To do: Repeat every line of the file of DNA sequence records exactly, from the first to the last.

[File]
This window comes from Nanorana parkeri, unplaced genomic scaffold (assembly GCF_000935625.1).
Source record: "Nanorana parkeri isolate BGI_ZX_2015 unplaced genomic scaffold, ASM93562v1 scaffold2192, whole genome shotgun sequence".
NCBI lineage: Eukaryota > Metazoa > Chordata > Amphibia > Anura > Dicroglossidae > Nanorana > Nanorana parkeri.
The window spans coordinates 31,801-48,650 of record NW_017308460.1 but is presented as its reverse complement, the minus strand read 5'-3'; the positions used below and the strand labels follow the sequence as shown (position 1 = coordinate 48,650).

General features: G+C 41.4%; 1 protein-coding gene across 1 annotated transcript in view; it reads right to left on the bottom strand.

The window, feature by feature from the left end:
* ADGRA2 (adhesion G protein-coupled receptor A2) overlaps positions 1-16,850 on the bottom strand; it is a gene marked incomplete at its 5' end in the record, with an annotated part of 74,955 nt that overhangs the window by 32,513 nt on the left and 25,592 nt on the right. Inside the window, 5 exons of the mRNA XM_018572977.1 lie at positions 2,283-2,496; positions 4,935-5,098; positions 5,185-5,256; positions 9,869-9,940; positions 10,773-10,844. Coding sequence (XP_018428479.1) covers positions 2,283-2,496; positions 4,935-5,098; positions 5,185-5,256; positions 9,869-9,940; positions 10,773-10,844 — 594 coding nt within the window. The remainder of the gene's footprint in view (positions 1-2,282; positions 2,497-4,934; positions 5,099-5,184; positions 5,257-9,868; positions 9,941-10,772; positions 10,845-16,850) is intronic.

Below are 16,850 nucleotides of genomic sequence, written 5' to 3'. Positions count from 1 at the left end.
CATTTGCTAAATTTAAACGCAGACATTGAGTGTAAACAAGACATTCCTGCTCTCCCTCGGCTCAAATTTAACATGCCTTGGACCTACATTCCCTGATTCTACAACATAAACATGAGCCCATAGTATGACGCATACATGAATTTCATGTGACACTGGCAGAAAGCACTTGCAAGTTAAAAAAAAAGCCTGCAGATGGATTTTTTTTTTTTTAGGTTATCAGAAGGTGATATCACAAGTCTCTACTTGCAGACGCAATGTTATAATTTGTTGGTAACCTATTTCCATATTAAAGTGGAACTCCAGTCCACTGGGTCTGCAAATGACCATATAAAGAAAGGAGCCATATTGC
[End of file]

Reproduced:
This window comes from Nanorana parkeri, unplaced genomic scaffold (assembly GCF_000935625.1).
Source record: "Nanorana parkeri isolate BGI_ZX_2015 unplaced genomic scaffold, ASM93562v1 scaffold2192, whole genome shotgun sequence".
NCBI lineage: Eukaryota > Metazoa > Chordata > Amphibia > Anura > Dicroglossidae > Nanorana > Nanorana parkeri.
The window spans coordinates 31,801-48,650 of record NW_017308460.1 but is presented as its reverse complement, the minus strand read 5'-3'; the positions used below and the strand labels follow the sequence as shown (position 1 = coordinate 48,650).

General features: G+C 41.4%; 1 protein-coding gene across 1 annotated transcript in view; it reads right to left on the bottom strand.

The window, feature by feature from the left end:
* ADGRA2 (adhesion G protein-coupled receptor A2) overlaps positions 1-16,850 on the bottom strand; it is a gene marked incomplete at its 5' end in the record, with an annotated part of 74,955 nt that overhangs the window by 32,513 nt on the left and 25,592 nt on the right. Inside the window, 5 exons of the mRNA XM_018572977.1 lie at positions 2,283-2,496; positions 4,935-5,098; positions 5,185-5,256; positions 9,869-9,940; positions 10,773-10,844. Coding sequence (XP_018428479.1) covers positions 2,283-2,496; positions 4,935-5,098; positions 5,185-5,256; positions 9,869-9,940; positions 10,773-10,844 — 594 coding nt within the window. The remainder of the gene's footprint in view (positions 1-2,282; positions 2,497-4,934; positions 5,099-5,184; positions 5,257-9,868; positions 9,941-10,772; positions 10,845-16,850) is intronic.

Below are 16,850 nucleotides of genomic sequence, written 5' to 3'. Positions count from 1 at the left end.
CATTTGCTAAATTTAAACGCAGACATTGAGTGTAAACAAGACATTCCTGCTCTCCCTCGGCTCAAATTTAACATGCCTTGGACCTACATTCCCTGATTCTACAACATAAACATGAGCCCATAGTATGACGCATACATGAATTTCATGTGACACTGGCAGAAAGCACTTGCAAGTTAAAAAAAAAGCCTGCAGATGGATTTTTTTTTTTTTAGGTTATCAGAAGGTGATATCACAAGTCTCTACTTGCAGACGCAATGTTATAATTTGTTGGTAACCTATTTCCATATTAAAGTGGAACTCCAGTCCACTGGGTCTGCAAATGACCATATAAAGAAAGGAGCCATATTGC